The Rope Bridge
The meticulous, precise Dharma teachings may not always be available to us, so we shouldn’t take them for granted.
The Dharma is a very narrow rope bridge across a deep samsaric ravine. We are aware that others have used the bridge to go beyond. It is there for our benefit, but it is up to us whether we trust it or not: no one is forcing us to cross. We could go on waiting to find another way, but this one has presented itself to us now. If we wait, we may become frozen … for a very long time.
In essence, the Buddha’s Dharma is no different to Christ’s teaching, the Advaita or any path of love and understanding, but each approach will be different. Even in Buddhism, there are many traditions and techniques, but when everything is washed away, all that is left is the purity of uncontaminated emptiness – our exact, true nature.
Realising that we are the truth is the highest human endeavour, and not to be taken for granted. It is not an entertainment: to see it as merely an intellectual pastime will have serious consequences, as we are belittling the truth – our selves. This will hamper our progress, as we will become just proud Samsaric Gods, not having actually crossed over.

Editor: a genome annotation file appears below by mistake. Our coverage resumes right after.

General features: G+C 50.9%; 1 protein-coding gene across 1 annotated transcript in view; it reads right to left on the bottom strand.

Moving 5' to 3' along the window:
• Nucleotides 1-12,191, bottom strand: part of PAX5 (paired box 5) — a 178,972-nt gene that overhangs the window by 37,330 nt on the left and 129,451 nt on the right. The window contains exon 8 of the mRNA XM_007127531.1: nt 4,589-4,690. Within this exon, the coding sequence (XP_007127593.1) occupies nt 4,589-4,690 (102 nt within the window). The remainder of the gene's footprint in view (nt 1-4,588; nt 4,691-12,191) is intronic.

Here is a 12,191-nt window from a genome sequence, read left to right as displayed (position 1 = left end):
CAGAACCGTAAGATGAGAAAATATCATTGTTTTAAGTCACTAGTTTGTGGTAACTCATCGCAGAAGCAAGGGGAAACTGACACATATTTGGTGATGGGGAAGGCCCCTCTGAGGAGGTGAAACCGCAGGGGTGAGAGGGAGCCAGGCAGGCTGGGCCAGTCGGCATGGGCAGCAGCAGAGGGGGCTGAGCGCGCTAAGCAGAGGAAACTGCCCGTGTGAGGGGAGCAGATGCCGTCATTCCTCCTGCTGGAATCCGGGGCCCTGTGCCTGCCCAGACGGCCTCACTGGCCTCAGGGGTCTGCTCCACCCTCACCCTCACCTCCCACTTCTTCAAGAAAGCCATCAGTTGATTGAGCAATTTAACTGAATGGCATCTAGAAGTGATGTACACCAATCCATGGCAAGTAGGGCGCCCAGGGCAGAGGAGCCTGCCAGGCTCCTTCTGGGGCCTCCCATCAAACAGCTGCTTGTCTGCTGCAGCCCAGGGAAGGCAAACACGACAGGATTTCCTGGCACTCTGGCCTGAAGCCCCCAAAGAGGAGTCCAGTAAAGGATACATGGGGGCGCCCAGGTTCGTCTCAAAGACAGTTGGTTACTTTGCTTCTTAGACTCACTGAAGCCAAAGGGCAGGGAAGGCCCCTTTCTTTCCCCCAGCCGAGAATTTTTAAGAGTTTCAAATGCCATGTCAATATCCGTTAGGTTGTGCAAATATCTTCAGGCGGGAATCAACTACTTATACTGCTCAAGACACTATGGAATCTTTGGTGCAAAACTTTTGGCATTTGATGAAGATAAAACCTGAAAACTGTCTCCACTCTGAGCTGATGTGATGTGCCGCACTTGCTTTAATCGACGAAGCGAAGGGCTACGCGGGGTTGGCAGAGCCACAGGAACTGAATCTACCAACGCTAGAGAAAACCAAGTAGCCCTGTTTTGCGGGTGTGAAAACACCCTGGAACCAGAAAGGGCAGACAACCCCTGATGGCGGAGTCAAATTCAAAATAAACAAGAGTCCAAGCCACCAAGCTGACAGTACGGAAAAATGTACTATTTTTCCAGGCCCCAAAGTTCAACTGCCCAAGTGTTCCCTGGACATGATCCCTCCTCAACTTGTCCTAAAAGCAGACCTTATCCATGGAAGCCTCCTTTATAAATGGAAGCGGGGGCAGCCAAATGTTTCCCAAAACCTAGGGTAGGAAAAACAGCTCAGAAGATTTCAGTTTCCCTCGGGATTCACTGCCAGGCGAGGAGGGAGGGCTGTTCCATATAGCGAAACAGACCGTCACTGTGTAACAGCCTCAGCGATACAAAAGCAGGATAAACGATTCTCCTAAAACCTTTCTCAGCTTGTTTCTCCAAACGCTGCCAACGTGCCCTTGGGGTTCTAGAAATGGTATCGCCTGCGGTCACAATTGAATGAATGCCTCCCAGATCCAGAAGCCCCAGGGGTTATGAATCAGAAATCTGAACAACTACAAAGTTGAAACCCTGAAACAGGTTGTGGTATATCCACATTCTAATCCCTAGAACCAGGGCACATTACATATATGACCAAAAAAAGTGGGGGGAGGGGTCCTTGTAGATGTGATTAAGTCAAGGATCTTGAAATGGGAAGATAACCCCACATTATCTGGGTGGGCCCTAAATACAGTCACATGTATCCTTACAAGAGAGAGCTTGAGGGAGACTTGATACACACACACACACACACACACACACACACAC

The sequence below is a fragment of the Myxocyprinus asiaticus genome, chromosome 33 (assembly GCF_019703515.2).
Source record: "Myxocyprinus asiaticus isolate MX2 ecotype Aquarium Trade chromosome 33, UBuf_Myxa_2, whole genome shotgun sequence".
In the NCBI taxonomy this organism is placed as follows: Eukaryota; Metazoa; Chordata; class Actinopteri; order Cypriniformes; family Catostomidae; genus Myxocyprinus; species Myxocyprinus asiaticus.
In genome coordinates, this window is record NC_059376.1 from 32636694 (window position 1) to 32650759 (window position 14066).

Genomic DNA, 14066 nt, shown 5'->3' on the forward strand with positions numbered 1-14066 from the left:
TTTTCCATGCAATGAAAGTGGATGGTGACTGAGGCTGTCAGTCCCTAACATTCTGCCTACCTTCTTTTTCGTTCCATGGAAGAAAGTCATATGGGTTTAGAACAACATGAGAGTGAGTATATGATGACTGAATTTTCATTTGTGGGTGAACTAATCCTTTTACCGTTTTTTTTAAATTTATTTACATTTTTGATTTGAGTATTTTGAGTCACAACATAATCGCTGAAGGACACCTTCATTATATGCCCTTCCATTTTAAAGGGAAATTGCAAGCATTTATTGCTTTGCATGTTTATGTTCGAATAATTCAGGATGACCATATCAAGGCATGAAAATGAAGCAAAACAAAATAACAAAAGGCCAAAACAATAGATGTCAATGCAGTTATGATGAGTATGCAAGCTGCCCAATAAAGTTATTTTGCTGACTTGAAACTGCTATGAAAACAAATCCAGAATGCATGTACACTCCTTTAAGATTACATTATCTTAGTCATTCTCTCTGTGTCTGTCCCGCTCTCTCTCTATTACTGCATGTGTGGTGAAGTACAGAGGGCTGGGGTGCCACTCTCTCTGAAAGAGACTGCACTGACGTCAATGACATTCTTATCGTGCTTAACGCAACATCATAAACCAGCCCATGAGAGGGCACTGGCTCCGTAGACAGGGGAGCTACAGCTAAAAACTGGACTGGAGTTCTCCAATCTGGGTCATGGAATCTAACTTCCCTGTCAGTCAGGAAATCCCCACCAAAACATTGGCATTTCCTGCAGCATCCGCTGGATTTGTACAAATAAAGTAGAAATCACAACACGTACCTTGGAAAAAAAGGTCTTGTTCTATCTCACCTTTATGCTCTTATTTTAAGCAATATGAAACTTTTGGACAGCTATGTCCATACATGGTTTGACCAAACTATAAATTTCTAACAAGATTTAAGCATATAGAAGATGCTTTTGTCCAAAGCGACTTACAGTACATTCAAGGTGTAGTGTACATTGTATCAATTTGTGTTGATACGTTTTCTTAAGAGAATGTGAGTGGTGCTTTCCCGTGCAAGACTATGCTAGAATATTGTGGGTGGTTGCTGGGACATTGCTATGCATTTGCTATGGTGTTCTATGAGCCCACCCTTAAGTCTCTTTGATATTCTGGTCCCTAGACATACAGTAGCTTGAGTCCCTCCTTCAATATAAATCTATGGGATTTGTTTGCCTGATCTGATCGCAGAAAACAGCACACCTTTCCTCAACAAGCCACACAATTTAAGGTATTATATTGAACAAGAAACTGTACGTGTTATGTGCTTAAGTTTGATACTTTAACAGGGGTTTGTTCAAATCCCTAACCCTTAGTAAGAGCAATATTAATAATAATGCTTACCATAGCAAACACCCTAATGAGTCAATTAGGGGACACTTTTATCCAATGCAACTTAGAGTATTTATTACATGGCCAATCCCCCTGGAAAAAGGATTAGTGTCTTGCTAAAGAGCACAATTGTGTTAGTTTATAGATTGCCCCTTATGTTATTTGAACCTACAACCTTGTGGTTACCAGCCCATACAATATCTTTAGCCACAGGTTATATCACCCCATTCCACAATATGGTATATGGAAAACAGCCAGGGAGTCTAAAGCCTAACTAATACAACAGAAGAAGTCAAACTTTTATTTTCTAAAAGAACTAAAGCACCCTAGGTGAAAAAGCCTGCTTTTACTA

If you find a way, use it, as this is the product of good karma, and not to be wasted! We cross the ravine of samsara by giving up thoughts of ‘me’. The very moment all thoughts of me and mine disappear, we have crossed over.
In meditation, it is easy to see how we cross over into emptiness, and suddenly find ourselves back on the original side because we are taken over by thoughts again. That is why we use the word ‘practice’. Practice make perfect.
The Dharma makes no demand of us: it’s just there waiting. However, the more we turn our backs on actual sitting practice, the less we will recognise the value of the path, and the more frozen we will become.
To levitate is to be light, and not weighed down:
what could be lighter than emptiness?
When nothing holds us down, then we are flying,
and not bunny hopping.